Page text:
Ask The Vet: Foal Care

Answered by, Judy Marteniuk, DVM, Michigan State University
Courtesy of AAEP

Question: How soon after a foal is born should they start receiving grain in their young diet?

Answer:Foals will mimic their dam within the first few days of life and look like they are eating hay and grain with the mare. However, they really don’t start to consume feed until they are about 10 to 14 days of age and it is at this age that I recommend the foal have access to creep feed. Only offer small amounts of creep feed and remove any uneaten feed every day or two. Also work with your nutritionist or veterinarian to determine the best creep feed for the foal and how much the foal should receive daily once they have started to eat the creep feed.  

Question: How old should a colt be before he receives his first set of shoes so as not to damage the hooves? 

Answer:A horse should only wear shoes if needed. Many horses never need to wear shoes. Shoes are only required if the hoof wall is being worn faster than it can be replaced, added traction is needed, or if there are some therapeutic reasons (e.g. founder) to have a horse shod. Many horses wear shoes as the owner likes the way the feet look. Additionally, show horses are often shod to improve the appearance of the feet or to alter their way of going for certain equine disciplines. If you elect to shoe a horse, do not shoe a horse that is growing unless needed for therapeutic reasons. Shoes, even when applied correctly, limit hoof expansion. The restriction of a shoe is particularly concerning in young growing animals, therefore; only shoe a young horse that is being ridden or driven and only if absolutely necessary. 

Question: I have a 10 month old filly that chews boards when she is in the arena, but not in her own paddock. Why

Answer:Horses chew wood for a number of reasons. The most common reasons are lack of fiber in the diet, boredom, anxiety, wood type and possibly a nutritional deficiency. Horses are more likely to chew on soft woods like pine than on hard woods like oak. If the same type of wood is present in the paddock fence and the arena, I would be concerned the filly is either bored or anxious/stressed in the arena. Also, you may want to have your veterinarian review your horse’s ration for any problems.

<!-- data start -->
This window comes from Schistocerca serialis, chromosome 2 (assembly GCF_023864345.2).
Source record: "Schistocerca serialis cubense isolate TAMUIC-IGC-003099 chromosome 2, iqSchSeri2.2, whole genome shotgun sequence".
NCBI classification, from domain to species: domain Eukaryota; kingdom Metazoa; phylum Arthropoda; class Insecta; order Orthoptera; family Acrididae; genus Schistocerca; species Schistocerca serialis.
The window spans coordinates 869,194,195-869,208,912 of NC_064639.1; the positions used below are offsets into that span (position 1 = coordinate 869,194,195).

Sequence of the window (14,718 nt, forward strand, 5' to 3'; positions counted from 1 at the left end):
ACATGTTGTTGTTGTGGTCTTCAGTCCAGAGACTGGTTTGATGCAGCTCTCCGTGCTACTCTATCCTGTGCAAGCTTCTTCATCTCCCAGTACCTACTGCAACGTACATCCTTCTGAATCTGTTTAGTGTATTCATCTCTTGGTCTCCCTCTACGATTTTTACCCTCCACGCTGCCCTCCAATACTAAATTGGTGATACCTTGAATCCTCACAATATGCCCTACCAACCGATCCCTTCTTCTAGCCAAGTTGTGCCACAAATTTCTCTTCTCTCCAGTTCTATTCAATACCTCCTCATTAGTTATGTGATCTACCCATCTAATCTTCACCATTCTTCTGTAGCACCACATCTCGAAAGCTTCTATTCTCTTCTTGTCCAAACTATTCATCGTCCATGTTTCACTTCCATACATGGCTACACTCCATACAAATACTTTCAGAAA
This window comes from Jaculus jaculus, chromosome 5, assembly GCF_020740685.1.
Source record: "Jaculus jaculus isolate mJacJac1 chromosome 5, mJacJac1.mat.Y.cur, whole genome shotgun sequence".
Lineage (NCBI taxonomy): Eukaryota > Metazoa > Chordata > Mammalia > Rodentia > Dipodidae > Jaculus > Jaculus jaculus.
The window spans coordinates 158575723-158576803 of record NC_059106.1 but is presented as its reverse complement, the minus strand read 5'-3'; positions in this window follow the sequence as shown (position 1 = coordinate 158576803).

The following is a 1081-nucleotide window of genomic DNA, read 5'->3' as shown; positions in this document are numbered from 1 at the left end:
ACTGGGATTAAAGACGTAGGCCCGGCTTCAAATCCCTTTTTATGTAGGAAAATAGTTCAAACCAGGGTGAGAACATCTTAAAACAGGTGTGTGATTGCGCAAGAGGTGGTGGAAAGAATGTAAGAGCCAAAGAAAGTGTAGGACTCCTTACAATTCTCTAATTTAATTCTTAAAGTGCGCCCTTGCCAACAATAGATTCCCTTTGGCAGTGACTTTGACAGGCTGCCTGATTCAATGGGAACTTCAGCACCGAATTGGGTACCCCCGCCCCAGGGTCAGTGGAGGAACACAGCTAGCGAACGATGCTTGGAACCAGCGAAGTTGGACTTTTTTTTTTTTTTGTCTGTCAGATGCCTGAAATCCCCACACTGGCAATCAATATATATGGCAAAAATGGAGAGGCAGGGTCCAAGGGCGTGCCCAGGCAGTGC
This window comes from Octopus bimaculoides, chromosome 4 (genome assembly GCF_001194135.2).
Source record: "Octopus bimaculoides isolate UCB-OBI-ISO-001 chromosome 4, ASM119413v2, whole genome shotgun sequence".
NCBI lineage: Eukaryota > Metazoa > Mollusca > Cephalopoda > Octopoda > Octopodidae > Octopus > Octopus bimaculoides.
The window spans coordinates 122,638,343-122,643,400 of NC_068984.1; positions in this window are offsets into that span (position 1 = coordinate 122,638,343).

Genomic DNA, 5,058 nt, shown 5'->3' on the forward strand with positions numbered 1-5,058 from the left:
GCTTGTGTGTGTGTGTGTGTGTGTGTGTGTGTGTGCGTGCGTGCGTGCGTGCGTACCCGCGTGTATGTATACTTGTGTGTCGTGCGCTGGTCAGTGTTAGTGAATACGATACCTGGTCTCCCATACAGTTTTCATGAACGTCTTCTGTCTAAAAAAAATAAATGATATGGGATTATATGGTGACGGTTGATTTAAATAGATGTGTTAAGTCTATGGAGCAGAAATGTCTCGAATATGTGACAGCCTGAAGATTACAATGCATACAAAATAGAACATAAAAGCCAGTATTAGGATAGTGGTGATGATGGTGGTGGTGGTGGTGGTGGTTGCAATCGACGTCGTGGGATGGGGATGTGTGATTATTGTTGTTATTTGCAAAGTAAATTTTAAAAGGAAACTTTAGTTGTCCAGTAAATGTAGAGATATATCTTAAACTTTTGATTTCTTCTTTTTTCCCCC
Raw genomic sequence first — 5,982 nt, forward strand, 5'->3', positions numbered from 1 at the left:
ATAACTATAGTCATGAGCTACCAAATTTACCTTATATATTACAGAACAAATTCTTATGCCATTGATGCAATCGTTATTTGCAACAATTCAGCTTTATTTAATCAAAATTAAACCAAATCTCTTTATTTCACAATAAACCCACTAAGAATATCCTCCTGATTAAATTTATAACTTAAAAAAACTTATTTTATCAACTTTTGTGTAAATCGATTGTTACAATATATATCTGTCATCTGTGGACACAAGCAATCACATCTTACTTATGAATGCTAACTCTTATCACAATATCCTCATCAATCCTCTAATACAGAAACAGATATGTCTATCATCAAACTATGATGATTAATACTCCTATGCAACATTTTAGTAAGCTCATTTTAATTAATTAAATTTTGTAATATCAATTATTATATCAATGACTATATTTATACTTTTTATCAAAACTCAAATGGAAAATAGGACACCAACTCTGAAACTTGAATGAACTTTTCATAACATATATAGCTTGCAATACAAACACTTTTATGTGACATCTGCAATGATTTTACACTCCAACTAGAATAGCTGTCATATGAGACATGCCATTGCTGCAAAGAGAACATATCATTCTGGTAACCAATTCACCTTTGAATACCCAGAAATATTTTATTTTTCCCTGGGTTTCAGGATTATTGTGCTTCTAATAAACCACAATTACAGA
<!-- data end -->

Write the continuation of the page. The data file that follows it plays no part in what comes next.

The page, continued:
Question: Is there a particular month during breeding season that is best to ensure getting the healthiest foal possible?

Answer:The health of the foal is not dependent on the time of the year, but on the health of the mare and her pregnancy. Mares cycle best in April, May and June. Additionally, close observation of the mare at the time of birth is very important for both the mare’s and the foal’s health. Birth should occur within 15 to 20 minutes after the mare is in active labor. The foal should be up and nursing the mare within a couple of hours as the colostrum (first milk) provides not only nutrition, but antibodies for protection to infection. Anything that may limit the foal’s vigor to get up and nurse will affect its health. Some factors would be birthing problems (dystocia), not nursing in an appropriate time. Extremely cold weather (hypothermia) or extremely hot weather (hyperthermia) may keep the foal from getting up and nursing in a timely manner.